Paying for College

Tax Filing Tips for Students

Far more students, both high school and college, are working these days. The cost of living (and learning) is high, and young people who are not fortunate enough to come from financially well-off families (and even those who are) are looking to part-time incomes to bridge cash-shortfall gaps. Along with the earning comes the onerous process of income tax reporting.

This techno-savvy generation is firmly plugged into the Internet. Thus, they think that electronic filing of tax returns is the only way to go. However, like most things these days, it's not quite as simple, straightforward, and safe as it may appear. Identity theft has become rampant. The plain truth is that virtually (so to speak) everything that travels through cyberspace is subject to being appropriated by criminal hands. The recent Epsilon hacking episode shows that even the most thoroughly "protected" databases can be broken into. Thus the need for caution and sober forethought.


Ben Franklin once said the only certainties in life are death and taxes.

As the filing deadline approaches many of you are expecting to e-file, which is why AVG Technologies, a well-known Internet security firm, is telling students that with proper security in place, filing taxes can be safe, fast and easy. If you plan to file your own 1040 online, follow the tips below to help protect and keep your personal data exactly where it should be – between the you and the IRS:

1. Vet websites claiming to be free e-file services – Do your homework before selecting a third-party site for filing your taxes. Read online reviews to find a reliable, trusted site that works best for your needs. Before you log on, double-check the site you’ve selected is listed on IRS.gov.

2. Evaluate mobile apps on your smartphone – If you plan to file a simple return or track the progress of your return via your mobile device, do you homework just as you would if filing on your personal computer. Ensure the app you select is from a trustworthy source, read the reviews and pay attention to its ratings before downloading. Also remember not just your tax time app can cause harm. Consider all third-party open source libraries, apps and components that may harbor bugs and malicious code on your smartphone to protect your personal information when you file and every day.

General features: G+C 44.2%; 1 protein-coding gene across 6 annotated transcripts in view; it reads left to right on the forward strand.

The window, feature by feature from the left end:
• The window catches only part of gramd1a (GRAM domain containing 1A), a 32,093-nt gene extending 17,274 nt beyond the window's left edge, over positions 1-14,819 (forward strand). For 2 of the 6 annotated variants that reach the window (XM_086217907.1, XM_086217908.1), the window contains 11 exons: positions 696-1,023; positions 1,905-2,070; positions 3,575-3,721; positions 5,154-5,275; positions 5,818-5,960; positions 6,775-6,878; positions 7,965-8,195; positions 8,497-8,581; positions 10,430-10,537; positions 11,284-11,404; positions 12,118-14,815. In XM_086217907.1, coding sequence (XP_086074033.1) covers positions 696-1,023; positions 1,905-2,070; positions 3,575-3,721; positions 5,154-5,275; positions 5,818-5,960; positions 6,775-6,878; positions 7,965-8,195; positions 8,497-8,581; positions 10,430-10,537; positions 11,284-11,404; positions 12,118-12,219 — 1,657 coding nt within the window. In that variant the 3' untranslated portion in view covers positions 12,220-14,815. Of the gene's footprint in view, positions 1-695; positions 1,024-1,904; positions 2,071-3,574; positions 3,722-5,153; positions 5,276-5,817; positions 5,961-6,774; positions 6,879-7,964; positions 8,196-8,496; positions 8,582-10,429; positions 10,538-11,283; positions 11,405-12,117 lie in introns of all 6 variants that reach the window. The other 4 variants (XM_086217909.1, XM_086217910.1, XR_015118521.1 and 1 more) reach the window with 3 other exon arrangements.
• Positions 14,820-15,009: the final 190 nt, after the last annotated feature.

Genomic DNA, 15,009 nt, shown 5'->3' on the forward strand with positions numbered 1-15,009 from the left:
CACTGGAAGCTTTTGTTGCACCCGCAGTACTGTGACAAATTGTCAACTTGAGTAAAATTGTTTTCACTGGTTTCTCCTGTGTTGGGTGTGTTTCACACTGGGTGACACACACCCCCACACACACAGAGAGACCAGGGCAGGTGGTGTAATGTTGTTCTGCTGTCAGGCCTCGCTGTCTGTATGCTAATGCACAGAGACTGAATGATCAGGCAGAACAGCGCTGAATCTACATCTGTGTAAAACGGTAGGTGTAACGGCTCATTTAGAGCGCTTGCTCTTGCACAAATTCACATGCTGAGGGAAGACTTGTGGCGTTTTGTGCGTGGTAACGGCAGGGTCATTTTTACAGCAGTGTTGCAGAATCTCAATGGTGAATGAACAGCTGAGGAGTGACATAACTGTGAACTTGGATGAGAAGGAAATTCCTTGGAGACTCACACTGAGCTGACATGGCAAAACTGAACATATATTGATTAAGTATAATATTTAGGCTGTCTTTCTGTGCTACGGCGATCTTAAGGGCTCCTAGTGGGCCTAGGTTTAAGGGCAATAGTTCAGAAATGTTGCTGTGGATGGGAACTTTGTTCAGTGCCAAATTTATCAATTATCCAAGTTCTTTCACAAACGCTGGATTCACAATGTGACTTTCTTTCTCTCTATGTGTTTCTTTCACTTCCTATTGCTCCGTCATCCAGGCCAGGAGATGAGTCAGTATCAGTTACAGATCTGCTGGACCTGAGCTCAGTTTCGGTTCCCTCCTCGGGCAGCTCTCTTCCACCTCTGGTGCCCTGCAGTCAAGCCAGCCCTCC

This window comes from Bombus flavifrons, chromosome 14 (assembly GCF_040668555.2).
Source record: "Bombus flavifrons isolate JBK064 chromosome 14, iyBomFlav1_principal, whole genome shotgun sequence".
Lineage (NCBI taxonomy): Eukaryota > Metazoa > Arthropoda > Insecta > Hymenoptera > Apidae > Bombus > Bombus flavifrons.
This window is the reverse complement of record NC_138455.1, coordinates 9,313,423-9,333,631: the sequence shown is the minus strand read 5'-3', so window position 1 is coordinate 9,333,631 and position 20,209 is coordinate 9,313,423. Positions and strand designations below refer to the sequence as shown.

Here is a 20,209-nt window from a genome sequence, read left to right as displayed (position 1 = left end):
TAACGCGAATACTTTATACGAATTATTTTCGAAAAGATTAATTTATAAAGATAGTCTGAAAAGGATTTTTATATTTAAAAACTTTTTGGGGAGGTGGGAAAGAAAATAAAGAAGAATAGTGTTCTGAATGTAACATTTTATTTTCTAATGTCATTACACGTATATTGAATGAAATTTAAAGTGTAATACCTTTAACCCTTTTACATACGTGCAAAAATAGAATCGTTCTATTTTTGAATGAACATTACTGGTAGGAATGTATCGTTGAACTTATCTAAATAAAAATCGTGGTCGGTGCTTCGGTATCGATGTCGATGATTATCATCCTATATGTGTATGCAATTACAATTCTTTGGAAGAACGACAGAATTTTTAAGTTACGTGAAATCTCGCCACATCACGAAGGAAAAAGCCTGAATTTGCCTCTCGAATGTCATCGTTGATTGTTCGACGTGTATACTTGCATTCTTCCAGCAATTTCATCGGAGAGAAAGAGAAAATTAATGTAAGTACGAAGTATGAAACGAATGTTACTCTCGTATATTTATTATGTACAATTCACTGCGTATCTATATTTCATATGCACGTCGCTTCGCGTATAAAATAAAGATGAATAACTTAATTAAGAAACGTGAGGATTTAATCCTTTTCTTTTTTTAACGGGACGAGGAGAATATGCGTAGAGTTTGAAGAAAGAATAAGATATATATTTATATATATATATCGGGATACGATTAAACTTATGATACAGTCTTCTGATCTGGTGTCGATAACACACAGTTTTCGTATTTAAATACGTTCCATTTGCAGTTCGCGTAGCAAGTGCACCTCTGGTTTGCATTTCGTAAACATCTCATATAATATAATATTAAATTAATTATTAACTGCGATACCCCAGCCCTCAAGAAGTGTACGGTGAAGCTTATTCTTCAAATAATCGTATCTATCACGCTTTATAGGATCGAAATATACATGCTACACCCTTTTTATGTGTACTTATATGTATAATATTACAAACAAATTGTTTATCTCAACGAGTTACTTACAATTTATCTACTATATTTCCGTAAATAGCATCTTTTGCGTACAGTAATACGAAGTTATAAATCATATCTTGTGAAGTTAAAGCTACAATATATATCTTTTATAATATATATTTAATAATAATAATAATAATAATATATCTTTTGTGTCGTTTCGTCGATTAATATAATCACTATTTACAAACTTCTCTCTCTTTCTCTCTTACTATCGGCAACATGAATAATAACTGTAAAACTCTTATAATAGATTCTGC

3. Use a trusted Wi-Fi or Ethernet connection – While you could file your taxes on your smartphone or laptop from the neighborhood coffee shop, the airport or even a fast food establishment, simply don’t. File from home, or the office, where you have a firewall in place and internet security installed on the network.

4. Update your computer’s anti-virus software – New online threats are discovered every day. The first line of defense against these attacks is an up-to-date anti-virus program on your computer or smartphone. While getting all your documentation in line, run an update on your system’s security software to ensure you’re fully protected, or download free protection from trusted sites.

5. Don’t believe an email from the IRS – The IRS does not email individual taxpayers. If you get an email from the IRS, do not click on any links. Mark it as spam, and move on. You can go to IRS.gov to report the phishing scam or call the IRS at (800) 829-1040 if you suspect that you have received a fraudulent notice. But rest assured the IRS will not notify you that you’re being audited via email.

6. Email over fax – If you’re compiling taxes with your tax preparer or family members from multiple locations, think twice before faxing sensitive materials back and forth. Email is far more secure, especially if sent and received via a secure Wi-Fi or Ethernet connection and a computer with up-to-date antivirus software. Also ensure you don’t leave those files sitting on your email server to collect virtual dust. Delete and store them securely to protect yourself from future attacks, long after this year’s April 18 filing date.

Did you notice that you'll get an extra two days to file this year? The deadline for filing is not April 15, as usual.  The April 18 deadline is because Emancipation Day, a holiday observed in the District of Columbia, falls this year on Friday, April 15. By law, District of Columbia holidays impact tax deadlines in the same way that federal holidays do; therefore, all taxpayers will have three extra days to file this year. Taxpayers requesting an extension will have until Oct. 17 to file their 2010 tax returns.

So, good news and bad news. Bad news: You'll have to pay your taxes. Good news: You have two extra days to do it. Have fun. Be safe.

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